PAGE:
Explainer: What is bracket creep and how does it work?

Bracket creep has been in the news lately as debate rages about the Albanese government’s changes to the stage-three tax cuts.

But what exactly is it?


Bracket creep occurs when an individual’s income growth causes them to pay higher average income tax rates each year.

  • Australia’s tax system is made up of a series of brackets tied to tax rates that change based on the amount of income an individual earns
  • Brackets with lower-income thresholds pay less tax on their income, while brackets with higher-income thresholds pay more – this is often described as a progressive income tax system
  • However, incomes change over time, generally increasing with inflation and wages growth, while the tax brackets are static unless the government introduces new laws to change them
  • That creates a creeping effect where individuals can move up a bracket and begin paying more tax even if they only receive incremental increases in their income over time.

In practice

Imagine a construction worker who earned $118,000 in taxable income in 2022-23

  • They would fall within the $45,000-$120,000 tax bracket, which requires individuals to pay about $5000 plus 32.5 cents for each $1 they earn over $45,000 in tax
  • The same worker received a 5 per cent pay rise at the end of the financial year and will now earn more than $120,000 in 2023-24, which means they will now pay 37 cents on the dollar instead
  • It’s important to remember that the worker only pays the higher tax rate on income earned over the $120,000 threshold.

The problem

Bracket creep is seen as unfair on workers because they can end up paying more tax for doing the same job.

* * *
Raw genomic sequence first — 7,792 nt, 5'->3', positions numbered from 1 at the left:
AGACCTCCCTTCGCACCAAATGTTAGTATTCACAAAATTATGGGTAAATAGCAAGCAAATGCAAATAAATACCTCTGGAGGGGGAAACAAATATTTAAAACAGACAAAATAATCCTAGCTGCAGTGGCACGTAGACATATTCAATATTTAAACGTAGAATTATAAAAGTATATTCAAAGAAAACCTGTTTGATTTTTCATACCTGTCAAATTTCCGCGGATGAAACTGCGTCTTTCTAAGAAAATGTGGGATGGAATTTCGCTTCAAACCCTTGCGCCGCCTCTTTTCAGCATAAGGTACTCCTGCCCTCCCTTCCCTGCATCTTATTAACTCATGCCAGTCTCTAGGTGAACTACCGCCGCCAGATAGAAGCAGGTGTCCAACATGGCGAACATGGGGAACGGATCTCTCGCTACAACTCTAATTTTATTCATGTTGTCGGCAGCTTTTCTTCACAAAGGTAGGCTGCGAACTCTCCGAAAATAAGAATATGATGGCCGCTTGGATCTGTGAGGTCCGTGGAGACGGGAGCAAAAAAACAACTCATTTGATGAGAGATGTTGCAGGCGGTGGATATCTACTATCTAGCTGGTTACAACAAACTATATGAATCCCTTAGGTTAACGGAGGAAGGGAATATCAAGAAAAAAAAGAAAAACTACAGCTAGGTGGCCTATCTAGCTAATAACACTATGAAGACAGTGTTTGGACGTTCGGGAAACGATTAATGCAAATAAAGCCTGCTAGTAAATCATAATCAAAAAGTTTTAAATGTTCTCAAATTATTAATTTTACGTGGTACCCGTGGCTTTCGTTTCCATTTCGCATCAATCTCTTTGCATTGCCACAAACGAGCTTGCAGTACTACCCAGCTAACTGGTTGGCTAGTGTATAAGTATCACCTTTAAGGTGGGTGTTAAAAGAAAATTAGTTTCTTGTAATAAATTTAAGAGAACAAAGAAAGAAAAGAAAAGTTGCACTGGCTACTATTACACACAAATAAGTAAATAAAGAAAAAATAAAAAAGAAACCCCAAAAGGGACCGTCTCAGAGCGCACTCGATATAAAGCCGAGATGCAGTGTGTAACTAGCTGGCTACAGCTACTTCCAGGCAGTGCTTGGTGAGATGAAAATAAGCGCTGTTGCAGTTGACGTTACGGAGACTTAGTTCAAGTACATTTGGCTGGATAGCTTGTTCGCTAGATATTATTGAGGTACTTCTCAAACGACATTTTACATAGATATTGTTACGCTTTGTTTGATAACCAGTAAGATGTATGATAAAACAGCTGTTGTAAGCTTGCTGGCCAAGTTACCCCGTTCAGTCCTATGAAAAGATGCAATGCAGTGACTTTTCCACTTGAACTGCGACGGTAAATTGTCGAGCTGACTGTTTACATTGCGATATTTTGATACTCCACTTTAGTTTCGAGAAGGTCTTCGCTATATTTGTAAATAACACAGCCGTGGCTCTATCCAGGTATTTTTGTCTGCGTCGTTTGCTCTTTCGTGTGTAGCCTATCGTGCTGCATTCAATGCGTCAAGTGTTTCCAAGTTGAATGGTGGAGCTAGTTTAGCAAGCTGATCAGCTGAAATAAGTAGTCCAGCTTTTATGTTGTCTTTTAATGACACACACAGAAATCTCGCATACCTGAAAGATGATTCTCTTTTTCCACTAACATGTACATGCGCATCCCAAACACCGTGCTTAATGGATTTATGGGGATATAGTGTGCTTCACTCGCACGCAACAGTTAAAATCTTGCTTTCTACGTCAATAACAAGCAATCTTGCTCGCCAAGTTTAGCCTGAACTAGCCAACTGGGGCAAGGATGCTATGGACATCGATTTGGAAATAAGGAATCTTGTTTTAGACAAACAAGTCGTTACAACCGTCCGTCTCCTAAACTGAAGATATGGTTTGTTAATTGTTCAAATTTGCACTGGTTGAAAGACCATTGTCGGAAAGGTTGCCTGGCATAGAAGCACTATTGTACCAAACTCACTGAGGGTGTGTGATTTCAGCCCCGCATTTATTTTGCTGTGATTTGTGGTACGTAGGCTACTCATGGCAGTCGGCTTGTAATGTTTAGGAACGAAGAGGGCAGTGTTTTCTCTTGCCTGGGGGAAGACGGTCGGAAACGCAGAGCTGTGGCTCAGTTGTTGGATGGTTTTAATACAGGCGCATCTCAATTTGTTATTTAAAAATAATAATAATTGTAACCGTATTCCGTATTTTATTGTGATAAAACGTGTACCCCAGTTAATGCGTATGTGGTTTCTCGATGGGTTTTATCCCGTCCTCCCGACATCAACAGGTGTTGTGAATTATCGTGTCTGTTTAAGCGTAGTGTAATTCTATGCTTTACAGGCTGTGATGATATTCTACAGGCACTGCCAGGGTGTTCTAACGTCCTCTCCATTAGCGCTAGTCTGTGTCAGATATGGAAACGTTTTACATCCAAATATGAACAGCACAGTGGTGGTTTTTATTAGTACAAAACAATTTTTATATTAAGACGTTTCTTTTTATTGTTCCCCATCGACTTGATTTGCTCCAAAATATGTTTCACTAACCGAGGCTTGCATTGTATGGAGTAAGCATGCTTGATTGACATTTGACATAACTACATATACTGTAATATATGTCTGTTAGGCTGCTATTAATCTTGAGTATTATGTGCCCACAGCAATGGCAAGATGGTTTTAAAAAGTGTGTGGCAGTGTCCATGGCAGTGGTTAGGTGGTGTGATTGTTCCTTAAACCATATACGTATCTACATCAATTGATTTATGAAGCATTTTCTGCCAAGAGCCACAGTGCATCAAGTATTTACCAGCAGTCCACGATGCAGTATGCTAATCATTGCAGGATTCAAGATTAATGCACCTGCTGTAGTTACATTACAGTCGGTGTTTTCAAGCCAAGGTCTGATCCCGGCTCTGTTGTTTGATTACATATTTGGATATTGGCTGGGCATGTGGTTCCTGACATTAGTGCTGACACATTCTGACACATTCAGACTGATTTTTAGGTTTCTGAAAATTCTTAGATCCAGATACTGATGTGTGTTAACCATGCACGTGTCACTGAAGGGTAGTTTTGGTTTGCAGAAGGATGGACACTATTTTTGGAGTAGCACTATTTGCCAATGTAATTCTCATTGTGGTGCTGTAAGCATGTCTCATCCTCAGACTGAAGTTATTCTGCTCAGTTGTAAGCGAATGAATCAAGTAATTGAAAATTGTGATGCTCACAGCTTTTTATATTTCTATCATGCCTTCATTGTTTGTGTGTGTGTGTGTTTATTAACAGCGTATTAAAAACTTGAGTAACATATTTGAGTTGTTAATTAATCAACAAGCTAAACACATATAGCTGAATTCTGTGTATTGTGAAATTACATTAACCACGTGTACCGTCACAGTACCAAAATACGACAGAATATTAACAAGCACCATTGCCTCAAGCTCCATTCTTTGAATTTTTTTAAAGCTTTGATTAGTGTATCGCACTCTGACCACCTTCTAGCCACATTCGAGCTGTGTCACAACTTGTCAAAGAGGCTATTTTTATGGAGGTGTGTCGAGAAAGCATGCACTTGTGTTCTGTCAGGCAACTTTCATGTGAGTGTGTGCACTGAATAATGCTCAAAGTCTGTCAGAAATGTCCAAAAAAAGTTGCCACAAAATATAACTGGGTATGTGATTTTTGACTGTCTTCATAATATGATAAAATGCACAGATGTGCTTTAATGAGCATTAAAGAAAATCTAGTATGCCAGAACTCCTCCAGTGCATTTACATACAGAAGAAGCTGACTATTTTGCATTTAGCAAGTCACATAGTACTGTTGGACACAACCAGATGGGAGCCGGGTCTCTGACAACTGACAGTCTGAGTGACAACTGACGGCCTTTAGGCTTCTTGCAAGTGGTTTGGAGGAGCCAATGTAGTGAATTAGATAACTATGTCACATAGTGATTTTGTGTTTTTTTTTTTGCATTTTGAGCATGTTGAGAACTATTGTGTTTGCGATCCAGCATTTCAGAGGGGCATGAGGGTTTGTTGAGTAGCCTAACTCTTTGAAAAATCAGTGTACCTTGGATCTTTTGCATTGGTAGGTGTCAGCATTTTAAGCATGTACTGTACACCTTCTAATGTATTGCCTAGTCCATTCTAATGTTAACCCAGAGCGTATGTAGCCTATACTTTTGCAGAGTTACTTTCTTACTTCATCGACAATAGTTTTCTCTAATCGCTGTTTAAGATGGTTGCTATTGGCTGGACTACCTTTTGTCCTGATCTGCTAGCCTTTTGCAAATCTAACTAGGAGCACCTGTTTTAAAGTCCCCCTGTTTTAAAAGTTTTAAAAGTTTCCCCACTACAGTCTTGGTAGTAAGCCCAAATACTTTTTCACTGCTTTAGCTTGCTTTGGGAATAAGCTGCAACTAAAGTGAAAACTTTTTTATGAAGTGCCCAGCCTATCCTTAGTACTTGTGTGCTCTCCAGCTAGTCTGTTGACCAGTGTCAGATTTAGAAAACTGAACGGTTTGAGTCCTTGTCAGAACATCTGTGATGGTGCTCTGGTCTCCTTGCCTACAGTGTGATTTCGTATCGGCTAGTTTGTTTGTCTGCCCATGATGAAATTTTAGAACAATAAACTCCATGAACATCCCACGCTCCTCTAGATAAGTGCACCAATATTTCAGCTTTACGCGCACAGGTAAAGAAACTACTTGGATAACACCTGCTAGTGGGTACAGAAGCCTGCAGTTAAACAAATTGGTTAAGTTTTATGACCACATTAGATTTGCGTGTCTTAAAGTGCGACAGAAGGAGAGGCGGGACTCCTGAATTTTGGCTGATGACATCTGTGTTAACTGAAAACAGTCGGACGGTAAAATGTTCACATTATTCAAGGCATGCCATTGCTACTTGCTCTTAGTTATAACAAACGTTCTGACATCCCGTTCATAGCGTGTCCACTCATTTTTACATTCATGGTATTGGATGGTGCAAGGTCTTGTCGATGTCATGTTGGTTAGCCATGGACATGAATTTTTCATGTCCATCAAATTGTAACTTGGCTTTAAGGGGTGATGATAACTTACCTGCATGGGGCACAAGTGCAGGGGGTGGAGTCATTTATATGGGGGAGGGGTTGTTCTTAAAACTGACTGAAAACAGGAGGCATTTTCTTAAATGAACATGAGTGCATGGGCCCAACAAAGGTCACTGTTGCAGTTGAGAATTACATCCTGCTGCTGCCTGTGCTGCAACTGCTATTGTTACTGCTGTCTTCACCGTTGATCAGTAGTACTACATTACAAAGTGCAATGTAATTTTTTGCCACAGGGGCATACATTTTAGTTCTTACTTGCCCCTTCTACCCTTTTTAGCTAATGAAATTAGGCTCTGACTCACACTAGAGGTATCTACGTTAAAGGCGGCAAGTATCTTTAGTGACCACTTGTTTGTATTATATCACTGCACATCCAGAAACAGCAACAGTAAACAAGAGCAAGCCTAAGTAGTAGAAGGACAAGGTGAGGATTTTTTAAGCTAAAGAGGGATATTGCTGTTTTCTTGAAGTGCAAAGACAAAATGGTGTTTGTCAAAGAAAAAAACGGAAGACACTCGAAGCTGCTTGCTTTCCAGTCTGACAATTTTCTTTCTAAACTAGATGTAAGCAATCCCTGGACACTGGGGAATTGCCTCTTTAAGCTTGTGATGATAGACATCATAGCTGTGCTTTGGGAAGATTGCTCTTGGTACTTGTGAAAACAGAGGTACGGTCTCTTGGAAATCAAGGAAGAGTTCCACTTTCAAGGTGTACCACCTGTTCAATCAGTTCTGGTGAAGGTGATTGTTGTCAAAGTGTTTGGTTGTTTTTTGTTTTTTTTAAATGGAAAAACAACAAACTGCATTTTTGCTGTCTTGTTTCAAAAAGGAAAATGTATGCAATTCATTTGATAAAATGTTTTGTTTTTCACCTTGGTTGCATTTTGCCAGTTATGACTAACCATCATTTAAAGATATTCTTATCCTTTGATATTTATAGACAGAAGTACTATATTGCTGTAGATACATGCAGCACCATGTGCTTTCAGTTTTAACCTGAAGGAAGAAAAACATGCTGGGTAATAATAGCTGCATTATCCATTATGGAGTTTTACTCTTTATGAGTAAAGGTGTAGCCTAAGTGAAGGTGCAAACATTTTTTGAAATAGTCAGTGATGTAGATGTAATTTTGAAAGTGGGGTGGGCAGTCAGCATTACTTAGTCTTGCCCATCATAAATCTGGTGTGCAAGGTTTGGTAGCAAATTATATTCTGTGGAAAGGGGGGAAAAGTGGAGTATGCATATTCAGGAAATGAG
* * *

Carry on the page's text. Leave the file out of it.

The problem can become significantly worse if left unaddressed because income increases compound, meaning that over a decade someone can pay thousands more in income tax.

The solutions

There are two main ways bracket creep can be addressed:

  • Indexing tax brackets by inflation or income growth, which would automatically adjust them based on how wages and prices are changing across the economy
  • Governments can change tax rates through legislation, adjusting them to reflect changes in incomes and inflation, as well as policy priorities about who should pay the most tax.

What Australia has done

The past two federal governments have made changes to the tax system to address bracket creep:

  • The Morrison government pursued two stages of tax cuts from July 2018 that increased the thresholds on tax brackets for low- and middle-income earners
  • The Albanese government later reformed a third stage of the tax cuts that will come into force from July 1
  • These changes will retain the spirit of the original reforms in reducing bracket creep while making them less generous to richer Australians.
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